Leander City Council extends disaster declaration, plans for coronavirus effects

Leander City Council took action on three coronavirus-related items during its March 19 meeting. (Taylor Girtman/Community Impact Newspaper)
Leander City Council took action on three coronavirus-related items during its March 19 meeting. (Taylor Girtman/Community Impact Newspaper)

Leander City Council took action on three coronavirus-related items during its March 19 meeting. (Taylor Girtman/Community Impact Newspaper)

To plan for the city’s future during the coronavirus pandemic, the Leander City Council discussed and took action on three coronavirus-related items during its March 19 meeting. Six council members were in attendance, with Council Member Christine Sederquist absent.

City Council voted unanimously to extend the disaster declaration for 30 days. Mayor Troy Hill signed the initial declaration on March 17. The city can renew or re-evaluate the declaration after the 30 days.

Leander Fire Chief Billy Wusterhausen said the purpose of the declaration is to access federal funds and to open small-business loans during the disaster declaration period. The city can also regulate city matters with the declaration.

Hill said because the city straddles Travis and Williamson counties, the declaration is helpful for the city to make decisions. The orders, such as numbers of people within a space, do not apply to homes.

Gov. Greg Abbott declared a state of disaster for all counties on March 13, and Williamson County issued a disaster declaration on March 14.

City Council also authorized City Manager Rick Beverlin to create and implement policies and procedures regarding personnel and facilities during the COVID-19 pandemic. An administrative leave policy was also approved in case of a city shutdown. The policy establishes nonessential and essential employees and manages pay for city employees.

The shutdown decision would likely be made for the city, not by the city, Beverlin said.

Beverlin said the city has prepared over the past week to extend government operations, but the city has also accounted for city staff’s health and family requirements. Police are still patrolling high-demand areas such as H-E-B, and firefighters are working to reduce high-risk exposure on calls.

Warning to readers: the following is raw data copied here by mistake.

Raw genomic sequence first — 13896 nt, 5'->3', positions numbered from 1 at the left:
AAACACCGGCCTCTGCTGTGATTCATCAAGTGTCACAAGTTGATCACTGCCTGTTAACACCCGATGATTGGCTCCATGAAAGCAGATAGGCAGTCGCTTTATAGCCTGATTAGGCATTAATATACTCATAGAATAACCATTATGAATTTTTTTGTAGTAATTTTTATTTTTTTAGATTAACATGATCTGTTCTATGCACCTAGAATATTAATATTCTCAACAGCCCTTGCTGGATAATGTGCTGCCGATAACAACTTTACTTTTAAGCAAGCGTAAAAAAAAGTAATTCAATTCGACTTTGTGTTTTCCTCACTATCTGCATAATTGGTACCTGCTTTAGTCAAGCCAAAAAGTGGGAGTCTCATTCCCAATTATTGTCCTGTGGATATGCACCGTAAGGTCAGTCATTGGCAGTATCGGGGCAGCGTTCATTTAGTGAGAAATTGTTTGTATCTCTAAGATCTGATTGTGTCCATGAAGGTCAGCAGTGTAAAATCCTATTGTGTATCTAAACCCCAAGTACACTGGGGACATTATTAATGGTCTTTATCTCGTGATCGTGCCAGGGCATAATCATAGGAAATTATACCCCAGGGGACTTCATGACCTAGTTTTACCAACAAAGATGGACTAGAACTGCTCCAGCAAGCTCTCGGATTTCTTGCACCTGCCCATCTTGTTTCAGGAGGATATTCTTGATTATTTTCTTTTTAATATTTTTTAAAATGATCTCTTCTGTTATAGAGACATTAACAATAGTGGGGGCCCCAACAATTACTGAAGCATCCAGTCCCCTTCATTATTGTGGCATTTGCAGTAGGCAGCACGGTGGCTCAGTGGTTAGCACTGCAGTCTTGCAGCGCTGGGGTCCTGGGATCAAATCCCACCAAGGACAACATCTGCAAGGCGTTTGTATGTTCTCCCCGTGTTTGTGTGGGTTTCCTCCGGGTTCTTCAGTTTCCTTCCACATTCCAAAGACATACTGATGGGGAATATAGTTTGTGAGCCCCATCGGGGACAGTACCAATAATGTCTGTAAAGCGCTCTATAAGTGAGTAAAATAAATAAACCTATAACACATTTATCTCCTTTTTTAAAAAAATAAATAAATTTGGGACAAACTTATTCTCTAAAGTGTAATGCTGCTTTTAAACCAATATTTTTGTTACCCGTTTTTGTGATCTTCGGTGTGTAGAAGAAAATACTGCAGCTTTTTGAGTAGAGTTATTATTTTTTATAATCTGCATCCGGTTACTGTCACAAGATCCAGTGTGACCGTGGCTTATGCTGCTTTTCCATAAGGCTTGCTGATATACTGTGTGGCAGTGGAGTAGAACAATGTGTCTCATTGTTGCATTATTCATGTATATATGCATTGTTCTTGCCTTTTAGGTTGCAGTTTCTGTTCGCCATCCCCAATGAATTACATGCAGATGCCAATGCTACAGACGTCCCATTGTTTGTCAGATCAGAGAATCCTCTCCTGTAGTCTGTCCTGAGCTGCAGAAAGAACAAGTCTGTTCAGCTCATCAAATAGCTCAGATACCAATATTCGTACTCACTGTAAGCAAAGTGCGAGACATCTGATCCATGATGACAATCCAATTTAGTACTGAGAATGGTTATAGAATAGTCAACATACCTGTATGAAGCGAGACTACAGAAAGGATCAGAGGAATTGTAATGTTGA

The city has already canceled events, postponed some city meetings and closed city lobby areas, athletic fields and the library.

The city is trying to move all meetings to teleconferences and not cancel meetings, Beverlin said.

He said the city is preparing for a potential staff scale down in case of sickness or other urgent matters. The city is running scenarios and cash flow estimates, such as a decline in sales tax and permit fees. Future projects are being re-evaluated, and city staff is considering alternatives for projects, such as the pavement resurfacing outside City Hall.

“It doesn’t mean we won’t do them, but it means we need to make sure that this is the right time to move forward,” Beverlin said.

Beverlin said Leander’s economy is lucky because there is not a massive hotel, retail or national retail footprint and does not rely on oil or gas industries. Many Leander residents are able to work from home because of their fields of work.

“Our biggest interest is the welfare and safety of the community,” Beverlin said.
By Taylor Girtman
Taylor Girtman became the reporter for the Cedar Park-Leander edition in Feb. 2020.


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